>>>>> "NB" == Norbert Bollow <firstname.lastname@example.org> writes:
NB> There is no conflict between these two RFCs here.
I still believe there is, because they don't specify how to handle the
problem of "I took the long name like I SHOULD but I can't pass it on
because I MUST NOT".
If that isn't a conflict, I don't know what is.
NB> a) Disallow subscriptions from e-mail addresses with host names of more
NB> than 64 characters. (This will violate the SHOULD of RFC1123, so it's
NB> not a perfect solution, but at least it's not illegal.)
I will do this, configurably. (The address parser has some configuration
options, but they aren't currently made available anywhere in the code.
I'll probably make them global config options.) It's only a few lines of
code to make sure we have short enough strings on either side of the '@' in
the stripped address.
NB> b) Allow subscriptions of e-mail addresses with long host names, but
NB> never ever put host names of exceesive length into RCPT commands of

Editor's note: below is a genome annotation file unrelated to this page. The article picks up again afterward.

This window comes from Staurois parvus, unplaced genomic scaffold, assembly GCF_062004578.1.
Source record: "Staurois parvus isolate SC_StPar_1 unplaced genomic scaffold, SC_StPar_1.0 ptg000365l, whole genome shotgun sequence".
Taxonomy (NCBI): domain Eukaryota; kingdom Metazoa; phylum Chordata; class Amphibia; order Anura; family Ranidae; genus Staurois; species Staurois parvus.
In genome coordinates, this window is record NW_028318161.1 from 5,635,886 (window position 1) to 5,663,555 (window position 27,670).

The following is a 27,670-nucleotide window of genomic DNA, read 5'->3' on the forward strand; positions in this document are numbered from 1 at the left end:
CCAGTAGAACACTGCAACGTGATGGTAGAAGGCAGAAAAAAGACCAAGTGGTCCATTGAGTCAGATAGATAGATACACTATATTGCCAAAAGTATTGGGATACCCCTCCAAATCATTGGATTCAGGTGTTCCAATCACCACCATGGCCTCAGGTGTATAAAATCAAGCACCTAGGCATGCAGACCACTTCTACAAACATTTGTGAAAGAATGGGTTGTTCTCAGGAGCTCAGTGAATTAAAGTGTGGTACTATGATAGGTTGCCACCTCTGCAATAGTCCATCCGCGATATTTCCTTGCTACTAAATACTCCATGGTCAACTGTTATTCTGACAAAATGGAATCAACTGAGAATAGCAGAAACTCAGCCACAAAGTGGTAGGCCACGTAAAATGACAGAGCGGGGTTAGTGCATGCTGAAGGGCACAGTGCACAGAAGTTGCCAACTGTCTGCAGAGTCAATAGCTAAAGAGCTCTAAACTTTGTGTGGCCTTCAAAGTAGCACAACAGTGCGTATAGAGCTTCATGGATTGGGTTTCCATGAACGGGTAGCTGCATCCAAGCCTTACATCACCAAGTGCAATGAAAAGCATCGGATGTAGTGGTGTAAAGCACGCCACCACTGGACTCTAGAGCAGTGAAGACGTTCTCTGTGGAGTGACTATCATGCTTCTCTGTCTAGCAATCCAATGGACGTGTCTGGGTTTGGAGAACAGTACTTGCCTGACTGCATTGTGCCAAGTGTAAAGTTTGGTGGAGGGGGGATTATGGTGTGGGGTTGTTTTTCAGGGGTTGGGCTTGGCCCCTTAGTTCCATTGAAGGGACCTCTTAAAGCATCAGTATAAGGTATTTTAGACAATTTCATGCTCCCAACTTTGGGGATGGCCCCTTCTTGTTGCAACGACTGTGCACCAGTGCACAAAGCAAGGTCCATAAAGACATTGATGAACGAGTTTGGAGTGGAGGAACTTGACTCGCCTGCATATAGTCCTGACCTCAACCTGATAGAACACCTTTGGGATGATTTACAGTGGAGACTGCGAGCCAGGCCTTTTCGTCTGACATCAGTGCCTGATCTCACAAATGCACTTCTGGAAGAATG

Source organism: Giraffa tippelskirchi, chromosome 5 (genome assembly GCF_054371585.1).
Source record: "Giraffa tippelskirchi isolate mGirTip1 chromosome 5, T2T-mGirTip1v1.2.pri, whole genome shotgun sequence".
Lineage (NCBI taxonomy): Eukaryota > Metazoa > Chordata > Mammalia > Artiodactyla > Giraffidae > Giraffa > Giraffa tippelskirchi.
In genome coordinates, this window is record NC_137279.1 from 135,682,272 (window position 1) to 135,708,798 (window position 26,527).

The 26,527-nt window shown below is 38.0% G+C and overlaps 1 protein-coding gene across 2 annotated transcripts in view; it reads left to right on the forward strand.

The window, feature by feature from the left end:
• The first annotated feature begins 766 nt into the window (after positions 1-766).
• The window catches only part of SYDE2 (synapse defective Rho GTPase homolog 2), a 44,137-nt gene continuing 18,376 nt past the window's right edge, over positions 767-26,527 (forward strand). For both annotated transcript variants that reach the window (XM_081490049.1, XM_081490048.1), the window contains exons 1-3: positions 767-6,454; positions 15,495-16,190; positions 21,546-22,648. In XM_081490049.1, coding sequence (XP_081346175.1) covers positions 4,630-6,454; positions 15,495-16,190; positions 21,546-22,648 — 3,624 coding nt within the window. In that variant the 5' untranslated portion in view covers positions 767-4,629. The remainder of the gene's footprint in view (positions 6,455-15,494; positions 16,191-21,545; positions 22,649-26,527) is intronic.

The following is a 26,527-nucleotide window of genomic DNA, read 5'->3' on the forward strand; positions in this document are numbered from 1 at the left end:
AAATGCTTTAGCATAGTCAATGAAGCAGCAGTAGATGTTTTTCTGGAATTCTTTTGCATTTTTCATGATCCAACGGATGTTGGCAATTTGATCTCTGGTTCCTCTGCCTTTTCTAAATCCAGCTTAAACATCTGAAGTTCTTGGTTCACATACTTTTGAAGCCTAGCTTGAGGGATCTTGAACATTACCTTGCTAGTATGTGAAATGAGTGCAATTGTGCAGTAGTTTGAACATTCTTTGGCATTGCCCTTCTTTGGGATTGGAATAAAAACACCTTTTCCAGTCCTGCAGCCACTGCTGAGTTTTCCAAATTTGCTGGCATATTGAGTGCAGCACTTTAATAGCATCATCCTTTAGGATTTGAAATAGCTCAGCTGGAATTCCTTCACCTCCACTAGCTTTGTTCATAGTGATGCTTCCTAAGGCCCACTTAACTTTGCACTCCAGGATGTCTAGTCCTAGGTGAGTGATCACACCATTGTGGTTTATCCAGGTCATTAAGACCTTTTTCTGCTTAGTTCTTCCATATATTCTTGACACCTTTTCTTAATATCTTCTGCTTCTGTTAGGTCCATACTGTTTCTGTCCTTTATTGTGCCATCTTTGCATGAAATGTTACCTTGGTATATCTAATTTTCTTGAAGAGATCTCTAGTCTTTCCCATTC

NB> SMTP, interactions, but convert these to the [#.#.#.#] form first. The
NB> DNS lookup for this would need to be done at the time of sending the
NB> message, and not at the time of the subscription request.
This is the wrong thing do do, because
1) there isn't any easy way to do do the DNS lookup. (The perl DNS modules
aren't yet ready for prime time.)
2) We are forced to do the DNS lookup at delivery time because of
round-robin DNS arrangements. This has speed penalties. (Sure, it's
probably going to happen somewhere down the line anywhere, but that
might happen on a different machine with a preloaded DNS cache.)
3) Doing this defeats any and all MX arrangements in place. The IP address
of the host might not even accept mail. (So we do a multilevel DNS
lookup to get the address of one of the MX hosts and hope that it isn't
down. And then we're as complicated as sendmail for no benefit and more
NB> I admit that option b) is ugly, but it shows that it is possible to
NB> honor the SHOULD of RFC1123 without violating the "must not" of RFC821.
Sure, if you want to be illegal with respect to some other things in the
I do wish a real RFC lawyer would take a look at this. It's taken me
longer to try to figure out the RFCs than to code the fix.